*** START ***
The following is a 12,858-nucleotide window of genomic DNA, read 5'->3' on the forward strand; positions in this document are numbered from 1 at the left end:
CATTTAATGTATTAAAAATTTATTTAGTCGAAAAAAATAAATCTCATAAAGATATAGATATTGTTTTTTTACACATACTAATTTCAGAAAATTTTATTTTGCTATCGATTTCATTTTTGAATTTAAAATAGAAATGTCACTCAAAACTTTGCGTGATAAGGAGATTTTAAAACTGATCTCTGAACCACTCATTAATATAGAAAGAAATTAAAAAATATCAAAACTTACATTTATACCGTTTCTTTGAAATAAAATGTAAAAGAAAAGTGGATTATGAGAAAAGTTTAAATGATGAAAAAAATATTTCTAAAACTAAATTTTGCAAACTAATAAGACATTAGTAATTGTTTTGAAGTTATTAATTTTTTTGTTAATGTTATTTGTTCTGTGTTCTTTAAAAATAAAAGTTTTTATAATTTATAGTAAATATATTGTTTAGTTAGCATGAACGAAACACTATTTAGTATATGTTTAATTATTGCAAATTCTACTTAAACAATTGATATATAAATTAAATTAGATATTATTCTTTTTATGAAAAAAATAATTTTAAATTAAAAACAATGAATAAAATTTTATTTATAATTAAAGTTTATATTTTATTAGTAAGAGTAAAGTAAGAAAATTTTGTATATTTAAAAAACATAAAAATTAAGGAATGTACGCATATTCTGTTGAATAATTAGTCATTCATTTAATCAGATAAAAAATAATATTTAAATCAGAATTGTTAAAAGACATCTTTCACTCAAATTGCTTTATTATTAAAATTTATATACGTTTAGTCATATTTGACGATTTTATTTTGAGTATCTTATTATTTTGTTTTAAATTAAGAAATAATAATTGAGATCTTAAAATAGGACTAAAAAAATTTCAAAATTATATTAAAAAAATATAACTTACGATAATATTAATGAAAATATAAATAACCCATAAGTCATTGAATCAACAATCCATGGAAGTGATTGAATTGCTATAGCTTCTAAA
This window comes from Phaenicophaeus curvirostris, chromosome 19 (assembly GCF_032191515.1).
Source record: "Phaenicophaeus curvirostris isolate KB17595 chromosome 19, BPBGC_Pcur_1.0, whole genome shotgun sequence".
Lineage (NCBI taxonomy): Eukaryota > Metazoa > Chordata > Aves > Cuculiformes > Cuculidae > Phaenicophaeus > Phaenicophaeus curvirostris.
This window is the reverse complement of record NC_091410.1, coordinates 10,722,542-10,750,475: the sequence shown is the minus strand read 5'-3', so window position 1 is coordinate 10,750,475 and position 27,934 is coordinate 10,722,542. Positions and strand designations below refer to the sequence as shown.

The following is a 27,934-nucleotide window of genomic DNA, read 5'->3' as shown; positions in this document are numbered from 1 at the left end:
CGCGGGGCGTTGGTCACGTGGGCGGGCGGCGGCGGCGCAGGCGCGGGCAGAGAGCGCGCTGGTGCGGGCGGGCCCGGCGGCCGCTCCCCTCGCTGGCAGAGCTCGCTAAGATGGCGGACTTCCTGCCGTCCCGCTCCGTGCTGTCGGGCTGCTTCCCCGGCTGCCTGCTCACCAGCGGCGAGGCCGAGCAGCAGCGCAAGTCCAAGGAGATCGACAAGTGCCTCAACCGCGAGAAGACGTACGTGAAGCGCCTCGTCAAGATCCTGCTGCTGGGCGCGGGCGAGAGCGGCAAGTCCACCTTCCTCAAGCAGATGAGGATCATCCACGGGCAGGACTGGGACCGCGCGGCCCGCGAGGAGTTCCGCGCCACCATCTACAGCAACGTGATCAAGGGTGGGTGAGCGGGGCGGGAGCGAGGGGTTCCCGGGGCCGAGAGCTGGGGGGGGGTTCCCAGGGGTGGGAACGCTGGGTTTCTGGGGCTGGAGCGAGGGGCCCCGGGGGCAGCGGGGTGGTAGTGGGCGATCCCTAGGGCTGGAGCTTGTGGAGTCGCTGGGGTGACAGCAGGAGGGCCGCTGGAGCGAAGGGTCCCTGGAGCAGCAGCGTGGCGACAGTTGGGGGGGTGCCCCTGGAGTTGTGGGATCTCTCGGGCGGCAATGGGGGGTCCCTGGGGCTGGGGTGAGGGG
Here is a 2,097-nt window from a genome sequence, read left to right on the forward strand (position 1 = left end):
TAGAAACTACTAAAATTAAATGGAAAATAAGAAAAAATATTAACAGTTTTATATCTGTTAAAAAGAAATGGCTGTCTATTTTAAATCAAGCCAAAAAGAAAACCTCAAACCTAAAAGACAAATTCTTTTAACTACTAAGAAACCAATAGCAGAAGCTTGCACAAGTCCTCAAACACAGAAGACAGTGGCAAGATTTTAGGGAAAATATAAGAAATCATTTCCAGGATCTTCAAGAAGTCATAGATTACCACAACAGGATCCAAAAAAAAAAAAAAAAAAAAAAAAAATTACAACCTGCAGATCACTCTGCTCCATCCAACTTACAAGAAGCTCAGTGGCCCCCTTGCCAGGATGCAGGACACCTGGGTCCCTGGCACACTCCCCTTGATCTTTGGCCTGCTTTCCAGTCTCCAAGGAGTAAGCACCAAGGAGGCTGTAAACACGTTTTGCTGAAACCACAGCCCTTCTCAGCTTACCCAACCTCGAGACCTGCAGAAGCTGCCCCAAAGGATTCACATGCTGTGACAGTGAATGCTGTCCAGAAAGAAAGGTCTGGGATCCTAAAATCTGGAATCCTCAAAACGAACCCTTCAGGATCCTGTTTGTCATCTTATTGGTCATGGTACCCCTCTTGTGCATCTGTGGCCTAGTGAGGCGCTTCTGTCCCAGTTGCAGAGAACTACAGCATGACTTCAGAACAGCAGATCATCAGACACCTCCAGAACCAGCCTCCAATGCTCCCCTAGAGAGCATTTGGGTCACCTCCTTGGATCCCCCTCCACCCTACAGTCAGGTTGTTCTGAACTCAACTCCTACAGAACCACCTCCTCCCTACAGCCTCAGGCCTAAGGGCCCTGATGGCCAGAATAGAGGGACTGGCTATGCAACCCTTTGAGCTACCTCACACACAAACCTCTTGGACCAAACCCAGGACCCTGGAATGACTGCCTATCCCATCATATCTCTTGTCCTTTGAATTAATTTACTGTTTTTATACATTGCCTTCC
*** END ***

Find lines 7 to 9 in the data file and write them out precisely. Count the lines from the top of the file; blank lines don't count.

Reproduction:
The following is a 27,934-nucleotide window of genomic DNA, read 5'->3' as shown; positions in this document are numbered from 1 at the left end:
CGCGGGGCGTTGGTCACGTGGGCGGGCGGCGGCGGCGCAGGCGCGGGCAGAGAGCGCGCTGGTGCGGGCGGGCCCGGCGGCCGCTCCCCTCGCTGGCAGAGCTCGCTAAGATGGCGGACTTCCTGCCGTCCCGCTCCGTGCTGTCGGGCTGCTTCCCCGGCTGCCTGCTCACCAGCGGCGAGGCCGAGCAGCAGCGCAAGTCCAAGGAGATCGACAAGTGCCTCAACCGCGAGAAGACGTACGTGAAGCGCCTCGTCAAGATCCTGCTGCTGGGCGCGGGCGAGAGCGGCAAGTCCACCTTCCTCAAGCAGATGAGGATCATCCACGGGCAGGACTGGGACCGCGCGGCCCGCGAGGAGTTCCGCGCCACCATCTACAGCAACGTGATCAAGGGTGGGTGAGCGGGGCGGGAGCGAGGGGTTCCCGGGGCCGAGAGCTGGGGGGGGGTTCCCAGGGGTGGGAACGCTGGGTTTCTGGGGCTGGAGCGAGGGGCCCCGGGGGCAGCGGGGTGGTAGTGGGCGATCCCTAGGGCTGGAGCTTGTGGAGTCGCTGGGGTGACAGCAGGAGGGCCGCTGGAGCGAAGGGTCCCTGGAGCAGCAGCGTGGCGACAGTTGGGGGGGTGCCCCTGGAGTTGTGGGATCTCTCGGGCGGCAATGGGGGGTCCCTGGGGCTGGGGTGAGGGG
Here is a 2,097-nt window from a genome sequence, read left to right on the forward strand (position 1 = left end):